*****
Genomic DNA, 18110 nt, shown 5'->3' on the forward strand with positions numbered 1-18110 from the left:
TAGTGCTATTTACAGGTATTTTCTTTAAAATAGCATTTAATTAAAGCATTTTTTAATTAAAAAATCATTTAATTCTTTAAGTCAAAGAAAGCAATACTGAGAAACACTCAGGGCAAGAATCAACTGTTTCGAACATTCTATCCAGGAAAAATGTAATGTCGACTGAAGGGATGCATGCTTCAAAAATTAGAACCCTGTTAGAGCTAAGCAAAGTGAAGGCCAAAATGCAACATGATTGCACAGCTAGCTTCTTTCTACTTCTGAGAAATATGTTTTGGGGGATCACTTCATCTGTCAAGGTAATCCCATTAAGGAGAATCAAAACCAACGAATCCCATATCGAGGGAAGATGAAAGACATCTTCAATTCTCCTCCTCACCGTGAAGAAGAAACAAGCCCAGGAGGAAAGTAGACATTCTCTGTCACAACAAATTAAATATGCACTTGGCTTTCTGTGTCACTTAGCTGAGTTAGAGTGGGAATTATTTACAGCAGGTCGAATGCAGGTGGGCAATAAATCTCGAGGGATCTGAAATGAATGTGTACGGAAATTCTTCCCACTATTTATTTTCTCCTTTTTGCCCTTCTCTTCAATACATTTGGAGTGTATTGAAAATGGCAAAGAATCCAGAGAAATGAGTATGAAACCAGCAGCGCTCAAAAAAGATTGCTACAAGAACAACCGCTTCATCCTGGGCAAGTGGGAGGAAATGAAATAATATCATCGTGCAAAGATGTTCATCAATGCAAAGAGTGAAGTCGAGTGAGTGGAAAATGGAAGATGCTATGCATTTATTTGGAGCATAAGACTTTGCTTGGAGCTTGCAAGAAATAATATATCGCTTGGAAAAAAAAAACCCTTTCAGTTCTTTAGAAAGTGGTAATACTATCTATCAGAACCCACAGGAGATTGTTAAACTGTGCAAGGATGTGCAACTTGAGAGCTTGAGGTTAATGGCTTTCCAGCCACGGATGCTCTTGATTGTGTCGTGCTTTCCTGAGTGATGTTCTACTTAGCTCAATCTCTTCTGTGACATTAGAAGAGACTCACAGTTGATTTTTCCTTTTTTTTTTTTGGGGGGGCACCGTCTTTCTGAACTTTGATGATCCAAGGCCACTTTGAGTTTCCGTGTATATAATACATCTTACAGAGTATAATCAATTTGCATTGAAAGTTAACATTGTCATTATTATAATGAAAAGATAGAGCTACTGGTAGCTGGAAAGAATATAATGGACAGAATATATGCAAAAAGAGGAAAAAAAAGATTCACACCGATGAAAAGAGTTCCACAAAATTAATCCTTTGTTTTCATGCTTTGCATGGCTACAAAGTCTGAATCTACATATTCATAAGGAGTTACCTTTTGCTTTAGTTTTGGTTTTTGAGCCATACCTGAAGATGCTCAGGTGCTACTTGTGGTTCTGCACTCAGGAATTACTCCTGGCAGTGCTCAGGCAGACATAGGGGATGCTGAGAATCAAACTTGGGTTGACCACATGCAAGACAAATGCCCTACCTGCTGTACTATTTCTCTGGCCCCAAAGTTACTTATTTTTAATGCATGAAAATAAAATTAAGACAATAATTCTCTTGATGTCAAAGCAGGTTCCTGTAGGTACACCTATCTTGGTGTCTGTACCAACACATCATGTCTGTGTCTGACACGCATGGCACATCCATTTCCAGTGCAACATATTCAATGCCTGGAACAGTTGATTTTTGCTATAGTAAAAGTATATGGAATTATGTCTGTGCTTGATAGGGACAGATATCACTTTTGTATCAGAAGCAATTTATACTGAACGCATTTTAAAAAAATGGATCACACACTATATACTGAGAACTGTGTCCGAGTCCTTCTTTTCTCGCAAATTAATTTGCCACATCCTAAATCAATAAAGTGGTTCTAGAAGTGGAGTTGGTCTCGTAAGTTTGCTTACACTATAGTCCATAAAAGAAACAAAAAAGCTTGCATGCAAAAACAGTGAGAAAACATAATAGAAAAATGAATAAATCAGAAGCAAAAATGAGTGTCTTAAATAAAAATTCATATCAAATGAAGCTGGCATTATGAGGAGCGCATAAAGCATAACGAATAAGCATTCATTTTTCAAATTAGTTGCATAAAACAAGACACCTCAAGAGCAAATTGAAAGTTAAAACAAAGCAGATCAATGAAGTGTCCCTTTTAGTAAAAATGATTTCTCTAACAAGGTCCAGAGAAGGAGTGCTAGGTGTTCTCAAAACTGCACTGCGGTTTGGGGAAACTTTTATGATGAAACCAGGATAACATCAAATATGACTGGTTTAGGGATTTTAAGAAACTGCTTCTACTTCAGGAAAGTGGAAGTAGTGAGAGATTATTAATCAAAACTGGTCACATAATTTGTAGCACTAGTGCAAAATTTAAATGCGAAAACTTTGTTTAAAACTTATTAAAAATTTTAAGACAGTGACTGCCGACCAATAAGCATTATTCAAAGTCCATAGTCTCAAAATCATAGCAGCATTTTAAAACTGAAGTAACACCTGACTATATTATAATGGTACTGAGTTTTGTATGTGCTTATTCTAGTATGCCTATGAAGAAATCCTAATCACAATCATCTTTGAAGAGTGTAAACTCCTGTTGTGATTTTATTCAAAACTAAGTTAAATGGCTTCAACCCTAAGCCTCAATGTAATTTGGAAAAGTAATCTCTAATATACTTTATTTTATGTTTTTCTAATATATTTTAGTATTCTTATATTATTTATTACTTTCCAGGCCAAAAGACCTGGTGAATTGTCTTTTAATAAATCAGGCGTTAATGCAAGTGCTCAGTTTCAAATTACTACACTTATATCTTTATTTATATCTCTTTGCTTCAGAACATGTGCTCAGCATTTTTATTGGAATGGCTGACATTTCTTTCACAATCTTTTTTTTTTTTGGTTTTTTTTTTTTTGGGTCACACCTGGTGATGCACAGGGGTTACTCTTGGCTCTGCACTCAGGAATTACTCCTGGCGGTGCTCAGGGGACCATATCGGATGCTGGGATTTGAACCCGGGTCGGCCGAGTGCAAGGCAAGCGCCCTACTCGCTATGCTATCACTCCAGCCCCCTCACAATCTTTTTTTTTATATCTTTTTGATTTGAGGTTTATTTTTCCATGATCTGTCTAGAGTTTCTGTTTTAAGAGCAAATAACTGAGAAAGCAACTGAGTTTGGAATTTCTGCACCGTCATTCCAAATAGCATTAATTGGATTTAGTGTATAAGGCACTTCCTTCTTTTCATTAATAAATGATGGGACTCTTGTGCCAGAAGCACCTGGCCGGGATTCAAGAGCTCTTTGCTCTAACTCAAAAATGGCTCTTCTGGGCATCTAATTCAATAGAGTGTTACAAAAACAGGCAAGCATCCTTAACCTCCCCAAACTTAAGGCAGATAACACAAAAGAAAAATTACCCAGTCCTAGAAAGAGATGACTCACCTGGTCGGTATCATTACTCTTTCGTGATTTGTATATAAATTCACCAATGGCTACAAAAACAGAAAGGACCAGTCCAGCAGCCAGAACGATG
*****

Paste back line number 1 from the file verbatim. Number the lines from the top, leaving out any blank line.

Genomic DNA, 18110 nt, shown 5'->3' on the forward strand with positions numbered 1-18110 from the left: